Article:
“Every single person who has accessed NHS care has been able to get the best available.” (Matt Hancock, UK health secretary, April 2020)
I am tempted to say that the experience of watching Help, the Channel 4 film about the care home sector during the pandemic, is like being caught in a nightmare which you wake from, sweating and distressed.
But the analogy doesn’t really work because waking from a nightmare brings the knowledge that none of it was real. At the end of Help, there is no such sweeping relief. Imagination? Yes, but also reality.
As someone who writes fiction, I completely identify with novelist Kerry Hudson who once tried to describe the alchemy of fact and fiction. “Yes, this is made up,” she said of her writing, “but this is also the most truthful thing I have to give you.”
What is Anne’s Law?
The Scottish Government is currently consulting on “Anne’s Law”, giving care home residents the right to a designated visitor – even in lockdowns. The proposal was brought by Natasha Hamilton, who was unable to visit her mother, Anne, during the pandemic.
The proposal prompts examination of what went on in care homes. More importantly, it demands that we analyse why it happened – and that analysis raises uncomfortable truths about societal attitudes to the elderly. But we’ll come to that.
All of us straddle the line between fact and fiction, belief and doubt, differently. Help’s plot drifts in a way I found unbelievable, but there is a celebrated, 20-minute, single camera section early in the film that is devastatingly realistic.
Sarah, a young, dedicated care worker, is left alone on night shift. Her colleagues are off sick with Covid. Sarah is wearing a black bin bag because there is no PPE. Overwhelmed by fear and anxiety, she tries to get NHS help with a dying patient. The ambulance service number rings out relentlessly.
Eventually a controller answers. No ambulances are available. “You don’t care about us,” Sarah screams, before throwing the phone down and attempting to turn the dying man on his front to alleviate his breathing. As Sarah’s distress grows, so, too, does the audience’s. “I’m broken,” wrote one viewer on social media after watching. Just like the system.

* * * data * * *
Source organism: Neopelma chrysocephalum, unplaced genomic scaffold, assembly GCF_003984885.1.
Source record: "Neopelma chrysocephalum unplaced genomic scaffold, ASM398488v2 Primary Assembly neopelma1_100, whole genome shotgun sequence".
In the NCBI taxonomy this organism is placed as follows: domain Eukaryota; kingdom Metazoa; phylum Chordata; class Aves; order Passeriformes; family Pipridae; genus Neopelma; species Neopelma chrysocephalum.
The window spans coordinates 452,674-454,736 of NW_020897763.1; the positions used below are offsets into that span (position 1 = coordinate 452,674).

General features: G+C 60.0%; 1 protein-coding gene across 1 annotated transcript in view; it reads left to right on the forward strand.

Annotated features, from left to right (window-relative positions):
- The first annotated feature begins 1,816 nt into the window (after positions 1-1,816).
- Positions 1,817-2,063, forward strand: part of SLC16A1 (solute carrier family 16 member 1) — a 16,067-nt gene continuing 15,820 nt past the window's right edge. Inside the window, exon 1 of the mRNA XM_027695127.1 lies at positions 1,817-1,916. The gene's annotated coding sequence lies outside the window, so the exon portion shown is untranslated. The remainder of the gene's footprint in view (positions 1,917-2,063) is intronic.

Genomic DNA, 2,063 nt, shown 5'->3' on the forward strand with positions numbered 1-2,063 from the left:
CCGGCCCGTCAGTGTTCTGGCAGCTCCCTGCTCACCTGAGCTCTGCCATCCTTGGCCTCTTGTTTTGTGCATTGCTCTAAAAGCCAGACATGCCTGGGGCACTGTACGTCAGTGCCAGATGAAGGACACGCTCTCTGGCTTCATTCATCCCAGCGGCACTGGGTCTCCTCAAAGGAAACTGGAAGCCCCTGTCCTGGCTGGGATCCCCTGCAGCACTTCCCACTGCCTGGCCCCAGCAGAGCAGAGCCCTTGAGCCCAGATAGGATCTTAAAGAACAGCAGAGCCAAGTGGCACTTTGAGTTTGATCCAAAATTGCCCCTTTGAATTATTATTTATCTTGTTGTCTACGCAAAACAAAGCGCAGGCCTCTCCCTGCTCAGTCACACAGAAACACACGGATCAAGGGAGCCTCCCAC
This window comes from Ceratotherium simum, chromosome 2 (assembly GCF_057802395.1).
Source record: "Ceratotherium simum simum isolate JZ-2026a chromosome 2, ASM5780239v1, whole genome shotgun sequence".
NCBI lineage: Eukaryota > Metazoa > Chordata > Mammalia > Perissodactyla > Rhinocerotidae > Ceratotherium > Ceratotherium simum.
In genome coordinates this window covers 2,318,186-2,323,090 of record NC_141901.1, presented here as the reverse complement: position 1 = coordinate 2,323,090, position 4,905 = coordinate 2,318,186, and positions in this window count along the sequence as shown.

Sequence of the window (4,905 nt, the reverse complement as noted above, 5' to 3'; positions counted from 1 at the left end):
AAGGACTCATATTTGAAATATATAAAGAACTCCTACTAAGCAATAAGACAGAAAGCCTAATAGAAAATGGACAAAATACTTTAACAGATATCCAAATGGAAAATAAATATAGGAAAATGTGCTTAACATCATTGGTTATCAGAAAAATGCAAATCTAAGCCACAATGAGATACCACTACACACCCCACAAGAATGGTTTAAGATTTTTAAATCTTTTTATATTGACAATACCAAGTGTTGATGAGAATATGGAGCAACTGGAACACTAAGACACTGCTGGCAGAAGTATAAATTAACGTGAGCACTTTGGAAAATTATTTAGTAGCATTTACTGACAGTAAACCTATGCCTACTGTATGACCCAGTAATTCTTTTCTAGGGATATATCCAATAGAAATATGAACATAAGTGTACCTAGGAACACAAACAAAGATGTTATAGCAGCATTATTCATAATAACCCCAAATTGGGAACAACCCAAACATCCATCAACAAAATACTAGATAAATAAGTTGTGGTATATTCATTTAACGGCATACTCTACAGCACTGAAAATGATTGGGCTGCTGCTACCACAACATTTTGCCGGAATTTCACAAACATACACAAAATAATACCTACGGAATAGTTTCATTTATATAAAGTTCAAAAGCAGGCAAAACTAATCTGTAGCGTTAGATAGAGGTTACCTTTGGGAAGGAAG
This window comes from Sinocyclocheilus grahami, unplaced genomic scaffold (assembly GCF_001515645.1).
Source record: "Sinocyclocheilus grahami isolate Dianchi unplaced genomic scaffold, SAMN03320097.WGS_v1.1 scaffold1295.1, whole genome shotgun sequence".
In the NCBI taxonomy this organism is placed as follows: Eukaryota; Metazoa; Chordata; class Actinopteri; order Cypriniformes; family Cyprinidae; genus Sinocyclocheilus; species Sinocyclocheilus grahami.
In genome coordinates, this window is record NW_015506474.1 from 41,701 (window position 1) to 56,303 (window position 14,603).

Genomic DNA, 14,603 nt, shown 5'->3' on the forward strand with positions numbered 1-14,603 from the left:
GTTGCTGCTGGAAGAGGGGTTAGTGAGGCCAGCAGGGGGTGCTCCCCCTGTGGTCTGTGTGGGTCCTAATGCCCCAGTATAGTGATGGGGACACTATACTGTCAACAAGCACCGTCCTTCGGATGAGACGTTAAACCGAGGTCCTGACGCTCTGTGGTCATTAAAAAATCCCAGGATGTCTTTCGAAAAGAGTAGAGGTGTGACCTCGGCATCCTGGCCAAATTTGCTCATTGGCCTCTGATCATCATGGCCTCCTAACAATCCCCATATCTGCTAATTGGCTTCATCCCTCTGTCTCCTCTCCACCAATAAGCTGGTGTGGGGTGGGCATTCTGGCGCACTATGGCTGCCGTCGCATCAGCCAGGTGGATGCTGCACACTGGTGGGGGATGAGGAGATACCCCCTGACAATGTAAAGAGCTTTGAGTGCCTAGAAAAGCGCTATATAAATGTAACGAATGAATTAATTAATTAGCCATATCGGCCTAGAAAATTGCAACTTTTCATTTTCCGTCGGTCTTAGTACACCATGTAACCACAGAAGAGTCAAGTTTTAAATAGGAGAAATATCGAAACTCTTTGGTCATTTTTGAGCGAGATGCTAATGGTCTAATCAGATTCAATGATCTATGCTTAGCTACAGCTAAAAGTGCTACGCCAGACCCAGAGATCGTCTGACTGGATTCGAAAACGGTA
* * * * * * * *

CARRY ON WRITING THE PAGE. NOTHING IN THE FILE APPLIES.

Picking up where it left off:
Clap for carers was shamefully superficial
“One of the things I am most proud of is the esteem people have held health and social care workers across the board.” (Matt Hancock, April 2020)
Fiction mirroring truth. Fact masquerading as fiction. Care homes accounted for 40% of all deaths from Covid early in the pandemic. Yet, when Covid tests were unavailable, even for doctors, Matt Hancock’s department based Covid figure on test results, not death certificates – a practice criticised in the British Medical Journal.
Patients were shoved out of hospital back to care homes without Covid tests. Why? Because care homes were less visible than hospitals. Less scrutinised. Infections soared.
Residents, like Anne, were left without loved ones in their most vulnerable moments. Was one designated visitor per resident more dangerous than an army of unprotected staff?
Hancock’s consistent claims that carers were appreciated, and residents protected, deserves ridicule. They were ignored. Those working with society’s most vulnerable – children and the elderly – are valued least. The average worker in homes for the elderly earns around £8.50 an hour. They care. Society doesn’t.
Hospitals were centre stage during the Covid crisis. Quite rightly, doctors and nursing staff were revered. But vital carers and home helps were largely uncelebrated. Clap for carers? Looking back, the hypocrisy of all that, the emptiness of the superficial gesture covering utter chaos, makes you ashamed.
In his speech in April 2020, Matt Hancock introduced a “single brand” for NHS plc, with a “badge of honour” so that carers could “publicly and proudly identify themselves”. There’s gratitude. The Department of Health equivalent of a Blue Peter badge.
Elderly care is a fiction
“If victims had been 18 to 35, instead of 68 to 95,the operation would have been better resourced.” (DCI Colin Sutton on the Night Stalker)
Long after watching, I couldn’t shake off Help. A completely unrelated interview with detective Colin Sutton about the 17-year reign of terror of “The Night Stalker”, who burgled and raped elderly women, suddenly explained my unease.
I fear we are all so deaf to the elderly that they need not just a voice, but a megaphone
If the victims had been young instead of old, Sutton admitted, society – and the Met police – would have cared more. He might have been caught sooner. Brutal, unacceptable truth.
Anne’s law is important. It is a reminder that rights are not dependent on age. A reminder that the notion of “elderly care” is so often a fiction. “A voice for the voiceless,” one viewer wrote after watching Help. I fear we are all so deaf to the elderly that they need not just a voice, but a megaphone.
Catherine Deveney is an award-winning investigative journalist, novelist and television presenter